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 Quotes from books about daycare - 2000-2002, p1

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Featured Books 2000-2002:  
The Irreducible Needs of Children pages:  1  (bottom) | 2 | 3 | 4 What's wrong with Daycare? pages:  15
Parenthood by Proxy pages:  4 | 5 | 6 | 7 | 8 The Broken Hearth pages:  15
There's No Place Like Work pages:  9 | 10 | 11 Bringing up Boys pages:  15
The Four-Thirds Solution pages:  12  (bottom)  | 13 | 14 Bias: A CBS Insider Exposes How the Media Distort the News pages:  15
Books from: 1970  |  1980-1984  |  1985-1989 |  1990-1994  |  1995-1999  |  2000-2002  |  2003-2004  |  2005-2006 | 2007-2008 | 2009-2010 |
Science Shams & Bible Bloopers, How You're Being Hoodwinked by Know-Nothing "Experts" and Gassy "Authorities" by David Mills, 2000,
pg. 165-166
From Part II:  Pseudoscience affecting Children and the Family,
Chapter 7:  Myths of Parental Convenience
Myth:  Daycare is good for children because they participate in stimulating and educational activities and because they learn social skills through interacting with other children.
Fact:  The typical daycare center provides the stimulation and educational opportu
nity of a day in prison -- and spreads far more infection and communicable disease than the county jail.  Kids do not learn social skills through interacting with other kids, any more than children learn to play the piano through interacting with other musically illiterate children.  Children learn social skills through observing and emulating adult behavior.

 Category = Development, Disease
Science Shams & Bible Bloopers, How You're Being Hoodwinked by Know-Nothing "Experts" and Gassy "Authorities" by David Mills, 2000,  pg. 166 Comment:  Never leave your child in the custody of a stranger.  The fact that a daycare center is "licensed" or "state approved" is meaningless.  Even child abusers can easily craft neatly-typed resumes with impressive-sounding references.
Category = Danger, Regulations
The Irreducible Needs of Children --What Every Child Must Have to Grow, Learn, and Flourish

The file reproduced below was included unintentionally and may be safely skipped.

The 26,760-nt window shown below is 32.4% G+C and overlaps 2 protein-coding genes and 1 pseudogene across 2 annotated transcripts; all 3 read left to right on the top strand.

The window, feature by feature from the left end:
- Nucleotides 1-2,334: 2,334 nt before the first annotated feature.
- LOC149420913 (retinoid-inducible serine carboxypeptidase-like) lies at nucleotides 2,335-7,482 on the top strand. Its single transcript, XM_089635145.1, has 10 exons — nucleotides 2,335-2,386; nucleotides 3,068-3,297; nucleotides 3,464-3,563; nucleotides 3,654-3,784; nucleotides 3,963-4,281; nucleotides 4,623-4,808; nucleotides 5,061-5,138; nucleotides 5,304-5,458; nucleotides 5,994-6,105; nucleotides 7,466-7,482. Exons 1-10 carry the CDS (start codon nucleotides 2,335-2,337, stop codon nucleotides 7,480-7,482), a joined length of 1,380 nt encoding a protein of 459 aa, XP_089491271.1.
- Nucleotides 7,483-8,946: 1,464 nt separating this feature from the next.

by T. Berry Brazelton, M.D. and Stanley I. Greenspan, M.D
.,  Perseus Publishing, Cambridge, MA 
2000,  Introduction, pg. xii
From the 1970s through the 1990s there has been a transformation of the attitudes of families towards raising their own children.  During this time, there has been a huge increase in the number of families giving up the care of babies, toddlers, and preschoolers to toddlers for 35 or more hours a week.  In other words, large numbers of infants, toddlers, and preschoolers are spending the lion's share of their days in non-parental care.
More important than mere numbers are reports regarding the quality of this care.  These are not encouraging.  The most comprehensive study of the quality of day care reported that the vast majority of center-based care was not of high quality:  over 85 percent was not of high quality for preschool children and over 90 percent was not of high quality for infants and toddlers.
-- quoting S.W. Helburn et al. from "Cost, Quality, and Child Outcomes in Child Care Centers", University of Colorado, 1995. 
Category = Quality, Politics

 

 Quotes from books about daycare - 2000-2002, p1

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Last updated:  02/27/2008

Books:  1970 | 1980-1984 | 1985-1989 | 1990-1994 | 1995-1999 | 2000-2002 | 2003-2004 | 2005-2006 | 2007-2008 | 2009-2010


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